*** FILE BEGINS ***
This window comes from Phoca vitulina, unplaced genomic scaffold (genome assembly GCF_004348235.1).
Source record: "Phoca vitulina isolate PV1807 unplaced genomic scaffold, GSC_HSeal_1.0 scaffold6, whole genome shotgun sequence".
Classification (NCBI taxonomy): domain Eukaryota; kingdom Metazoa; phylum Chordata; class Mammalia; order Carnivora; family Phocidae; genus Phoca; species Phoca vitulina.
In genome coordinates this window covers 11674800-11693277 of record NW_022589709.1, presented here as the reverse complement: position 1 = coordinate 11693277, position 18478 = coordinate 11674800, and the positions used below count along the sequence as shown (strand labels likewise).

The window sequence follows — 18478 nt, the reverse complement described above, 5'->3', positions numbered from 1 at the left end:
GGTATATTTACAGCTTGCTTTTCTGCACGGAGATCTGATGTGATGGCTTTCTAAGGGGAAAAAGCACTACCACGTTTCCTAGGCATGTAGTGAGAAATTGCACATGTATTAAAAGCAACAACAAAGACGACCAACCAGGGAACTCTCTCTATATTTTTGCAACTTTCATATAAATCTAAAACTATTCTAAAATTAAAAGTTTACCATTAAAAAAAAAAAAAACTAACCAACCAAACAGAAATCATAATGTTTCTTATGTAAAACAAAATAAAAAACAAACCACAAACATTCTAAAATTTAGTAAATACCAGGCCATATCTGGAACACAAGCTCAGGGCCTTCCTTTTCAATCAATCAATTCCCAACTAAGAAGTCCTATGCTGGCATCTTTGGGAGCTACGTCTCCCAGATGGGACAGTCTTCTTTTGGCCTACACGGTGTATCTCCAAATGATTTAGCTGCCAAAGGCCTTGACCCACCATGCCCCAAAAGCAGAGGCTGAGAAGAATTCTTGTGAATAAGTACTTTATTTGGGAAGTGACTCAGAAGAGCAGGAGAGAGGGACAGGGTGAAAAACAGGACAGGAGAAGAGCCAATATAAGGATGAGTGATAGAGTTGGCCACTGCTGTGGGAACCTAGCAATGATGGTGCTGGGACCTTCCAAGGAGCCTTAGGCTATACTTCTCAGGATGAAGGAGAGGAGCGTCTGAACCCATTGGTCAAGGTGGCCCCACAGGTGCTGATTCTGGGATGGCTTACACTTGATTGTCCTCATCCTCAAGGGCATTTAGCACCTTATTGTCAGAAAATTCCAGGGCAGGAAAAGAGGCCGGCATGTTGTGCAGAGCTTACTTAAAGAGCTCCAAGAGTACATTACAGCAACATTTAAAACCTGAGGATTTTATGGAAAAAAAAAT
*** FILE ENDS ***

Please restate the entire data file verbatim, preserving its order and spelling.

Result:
This window comes from Phoca vitulina, unplaced genomic scaffold (genome assembly GCF_004348235.1).
Source record: "Phoca vitulina isolate PV1807 unplaced genomic scaffold, GSC_HSeal_1.0 scaffold6, whole genome shotgun sequence".
Classification (NCBI taxonomy): domain Eukaryota; kingdom Metazoa; phylum Chordata; class Mammalia; order Carnivora; family Phocidae; genus Phoca; species Phoca vitulina.
In genome coordinates this window covers 11674800-11693277 of record NW_022589709.1, presented here as the reverse complement: position 1 = coordinate 11693277, position 18478 = coordinate 11674800, and the positions used below count along the sequence as shown (strand labels likewise).

The window sequence follows — 18478 nt, the reverse complement described above, 5'->3', positions numbered from 1 at the left end:
GGTATATTTACAGCTTGCTTTTCTGCACGGAGATCTGATGTGATGGCTTTCTAAGGGGAAAAAGCACTACCACGTTTCCTAGGCATGTAGTGAGAAATTGCACATGTATTAAAAGCAACAACAAAGACGACCAACCAGGGAACTCTCTCTATATTTTTGCAACTTTCATATAAATCTAAAACTATTCTAAAATTAAAAGTTTACCATTAAAAAAAAAAAAAACTAACCAACCAAACAGAAATCATAATGTTTCTTATGTAAAACAAAATAAAAAACAAACCACAAACATTCTAAAATTTAGTAAATACCAGGCCATATCTGGAACACAAGCTCAGGGCCTTCCTTTTCAATCAATCAATTCCCAACTAAGAAGTCCTATGCTGGCATCTTTGGGAGCTACGTCTCCCAGATGGGACAGTCTTCTTTTGGCCTACACGGTGTATCTCCAAATGATTTAGCTGCCAAAGGCCTTGACCCACCATGCCCCAAAAGCAGAGGCTGAGAAGAATTCTTGTGAATAAGTACTTTATTTGGGAAGTGACTCAGAAGAGCAGGAGAGAGGGACAGGGTGAAAAACAGGACAGGAGAAGAGCCAATATAAGGATGAGTGATAGAGTTGGCCACTGCTGTGGGAACCTAGCAATGATGGTGCTGGGACCTTCCAAGGAGCCTTAGGCTATACTTCTCAGGATGAAGGAGAGGAGCGTCTGAACCCATTGGTCAAGGTGGCCCCACAGGTGCTGATTCTGGGATGGCTTACACTTGATTGTCCTCATCCTCAAGGGCATTTAGCACCTTATTGTCAGAAAATTCCAGGGCAGGAAAAGAGGCCGGCATGTTGTGCAGAGCTTACTTAAAGAGCTCCAAGAGTACATTACAGCAACATTTAAAACCTGAGGATTTTATGGAAAAAAAAAT